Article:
Alvin Ailey American Dance Theater / City Center, NYC / November 28 – December 30, 2012
I went to an Ailey matinee and the space was filled with children, onstage and off. The dance-trained kids were inserted into Revelations where the choreography had no need of them, yet they seemed beautifully schooled, spines marvelously erect yet flexible, without a glimmer of ersatz showbiz in them, and, like the New York City Ballet’s wunderkinder, utterly at home being ogled by a huge audience—from classmates and loved ones to hordes of strangers. Whatever the Ailey’s school is doing to produce this effect, other schools might usefully take note. Yes, even classical ballet schools.
Dancers of the Alvin Ailey American Dance Theater, led by Jacqueline Green, in Kyle Abraham’s new Another Night
Photo: Paul Kolnik
I was at the theater especially to see to see Another Night, by the youngish, much-feted choreographer Kyle Abraham. It’s set to Art Blakey and The Jazz Messengers’ rendition of Dizzy Gillespie’s “A Night in Tunisia.” (Hence, I assume, the title of the dance.) But here Abraham’s often-daring subject matter and tone were oddly defanged, perhaps relegated to less Big Deal venues. The choreographer is also frequently noted for freely combining different dance genres, but that is done so regularly nowadays, we hardly notice. At any rate, I was underwhelmed by this piece, which seemed to fit right in with much of the earlier Ailey repertory.
Of course there were lovely passages in the dance. Not for a moment would you doubt either Abraham’s skill or imagination. He translates the dancers’ extraordinary physical strength into sailing through the air—often in complex contortions—and landing with delicacy and confidence. And he takes the humanity these dancers display the moment their feet hit the floor and their upper bodies reach into space and makes it something every pedestrian can share.
The dancing itself was no less terrific than we’ve learned to expect from the Ailey, with each of the performing artists making his or her work unique—as if only this body, this individual way of executing a step or phrase, this indication of intent made an essential contribution to the effect of the whole.
This dichotomy in quality between mediocre choreography and stellar performance is a situation that has long plagued the company, but as the repertory continues to expand—not simply in number, but in genre–the tide may turn. Meanwhile the Ailey keeps putting on shows that keep a world-wide audience watching.
On December 9, Renee Robinson, a member of the Ailey company for 31 years, celebrated that amazingly long tenure with the troupe, surrounded by the splendid and loving efforts of colleagues who had danced beside her at various stages of her career.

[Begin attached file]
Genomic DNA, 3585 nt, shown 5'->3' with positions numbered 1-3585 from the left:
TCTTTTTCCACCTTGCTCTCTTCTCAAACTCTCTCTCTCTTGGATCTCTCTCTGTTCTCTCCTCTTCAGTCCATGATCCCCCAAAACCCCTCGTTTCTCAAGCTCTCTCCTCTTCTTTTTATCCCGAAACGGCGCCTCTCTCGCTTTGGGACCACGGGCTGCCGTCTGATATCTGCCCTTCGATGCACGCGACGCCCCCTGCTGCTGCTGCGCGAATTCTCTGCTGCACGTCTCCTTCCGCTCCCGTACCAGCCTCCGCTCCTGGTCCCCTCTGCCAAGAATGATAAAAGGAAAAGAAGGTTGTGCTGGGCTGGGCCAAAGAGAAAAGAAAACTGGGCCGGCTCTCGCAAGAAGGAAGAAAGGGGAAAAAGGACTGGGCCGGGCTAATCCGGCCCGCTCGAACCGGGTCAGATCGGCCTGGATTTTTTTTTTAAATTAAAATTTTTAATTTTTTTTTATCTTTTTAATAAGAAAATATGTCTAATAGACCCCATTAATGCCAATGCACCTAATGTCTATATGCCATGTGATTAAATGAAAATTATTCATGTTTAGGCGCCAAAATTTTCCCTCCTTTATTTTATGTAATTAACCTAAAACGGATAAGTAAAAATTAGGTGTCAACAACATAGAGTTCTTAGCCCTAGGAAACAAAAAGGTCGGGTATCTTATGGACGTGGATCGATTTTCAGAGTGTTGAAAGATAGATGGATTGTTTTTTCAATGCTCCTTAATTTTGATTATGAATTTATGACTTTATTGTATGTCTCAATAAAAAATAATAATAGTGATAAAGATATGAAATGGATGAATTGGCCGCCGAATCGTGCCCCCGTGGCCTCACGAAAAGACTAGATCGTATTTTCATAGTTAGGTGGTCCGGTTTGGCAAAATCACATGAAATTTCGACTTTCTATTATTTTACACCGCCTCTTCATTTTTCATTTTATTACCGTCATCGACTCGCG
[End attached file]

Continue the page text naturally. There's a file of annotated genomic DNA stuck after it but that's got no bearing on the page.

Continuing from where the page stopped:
Photo: Andrew Eccles
For this retirement-from-the-company’s-stage event (she hasn’t announced her plans for the future yet) Robinson herself took on key roles in the 1974 Night Creature (set to music by Duke Ellington) and in Revelations (created, in 1961, to traditional songs of the black community). In Night Creature the lady she plays is sexy as all get-out (yet, typically of Robinson, not raunchy) and convinced that she’ll emerge a star. Robinson herself says she had to travel a long road to stardom, but I think the essentials were already there by the time she studied at the Jones-Haywood School of Ballet, the only classical dance academy in her home town of Washington, DC, that accepted black dancers. (Interestingly, she has transferred from classical to modern dance smoothly. That alone is quite a feat.)
In the “Wading in the Water” section of Revelations, Robinson uses her umbrella—with its generous white fabric—almost as a fifth limb, a mark of herself as a beauty created by wisdom and experience. In the irresistible finale of the piece, “Rocka My Soul in the Bosom of Abraham,” as its community gathers for what promises to be ebullient worship, she demonstrated the joyful sassiness—greeting her girlfriends with the camaraderie that, I suspect, has saved many a troubled soul and keeping the menfolk from taking “friendship” too far.
Highlights of Robinson’s fellow dancers’ efforts included Matthew Rushing, an unusually romantic dancer in the male contingent—one of the few who looks as if could never go to war—performing “A Song for You” with loving—and specific—devotion. Linda Celeste Sims, another longtime company favorite, danced an excerpt from Alvin Ailey’s famous 1971 solo Cry—an abstract, yet viscerally touching account of a black woman’s experience, surviving a life without privileges. The piece was done on this occasion with two additional women echoing the main figure. (The Ailey has never yet admitted to itself that “more” is often “too much.”)
The mood of the program and its reception was rejoicing—celebrating a long life in a merciless art that, at its best, provides ecstasy—for both performers and their witnesses. Not a tear was shed, at least not onstage.
Photo: Andrew Eccles
© 2012 Tobi Tobias